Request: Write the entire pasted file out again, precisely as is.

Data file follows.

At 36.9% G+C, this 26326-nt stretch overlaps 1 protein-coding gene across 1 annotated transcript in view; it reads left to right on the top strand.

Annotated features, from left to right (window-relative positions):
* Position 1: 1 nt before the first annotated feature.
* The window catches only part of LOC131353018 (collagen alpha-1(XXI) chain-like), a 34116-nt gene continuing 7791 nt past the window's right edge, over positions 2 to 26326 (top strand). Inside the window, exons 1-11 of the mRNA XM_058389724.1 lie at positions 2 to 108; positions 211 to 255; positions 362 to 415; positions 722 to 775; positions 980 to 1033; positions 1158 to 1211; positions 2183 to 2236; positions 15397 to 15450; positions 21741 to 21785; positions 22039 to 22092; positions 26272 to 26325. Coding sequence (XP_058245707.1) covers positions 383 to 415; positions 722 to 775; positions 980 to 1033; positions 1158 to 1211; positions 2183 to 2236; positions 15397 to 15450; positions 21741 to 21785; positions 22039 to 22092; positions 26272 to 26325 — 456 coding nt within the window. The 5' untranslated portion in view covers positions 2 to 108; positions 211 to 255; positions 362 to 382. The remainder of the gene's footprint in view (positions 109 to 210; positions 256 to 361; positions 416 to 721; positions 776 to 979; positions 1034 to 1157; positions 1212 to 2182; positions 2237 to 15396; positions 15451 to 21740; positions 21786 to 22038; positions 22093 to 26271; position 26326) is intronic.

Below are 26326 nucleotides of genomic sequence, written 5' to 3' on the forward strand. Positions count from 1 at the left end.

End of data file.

At 36.9% G+C, this 26326-nt stretch overlaps 1 protein-coding gene across 1 annotated transcript in view; it reads left to right on the top strand.

Annotated features, from left to right (window-relative positions):
* Position 1: 1 nt before the first annotated feature.
* The window catches only part of LOC131353018 (collagen alpha-1(XXI) chain-like), a 34116-nt gene continuing 7791 nt past the window's right edge, over positions 2 to 26326 (top strand). Inside the window, exons 1-11 of the mRNA XM_058389724.1 lie at positions 2 to 108; positions 211 to 255; positions 362 to 415; positions 722 to 775; positions 980 to 1033; positions 1158 to 1211; positions 2183 to 2236; positions 15397 to 15450; positions 21741 to 21785; positions 22039 to 22092; positions 26272 to 26325. Coding sequence (XP_058245707.1) covers positions 383 to 415; positions 722 to 775; positions 980 to 1033; positions 1158 to 1211; positions 2183 to 2236; positions 15397 to 15450; positions 21741 to 21785; positions 22039 to 22092; positions 26272 to 26325 — 456 coding nt within the window. The 5' untranslated portion in view covers positions 2 to 108; positions 211 to 255; positions 362 to 382. The remainder of the gene's footprint in view (positions 109 to 210; positions 256 to 361; positions 416 to 721; positions 776 to 979; positions 1034 to 1157; positions 1212 to 2182; positions 2237 to 15396; positions 15451 to 21740; positions 21786 to 22038; positions 22093 to 26271; position 26326) is intronic.

Below are 26326 nucleotides of genomic sequence, written 5' to 3' on the forward strand. Positions count from 1 at the left end.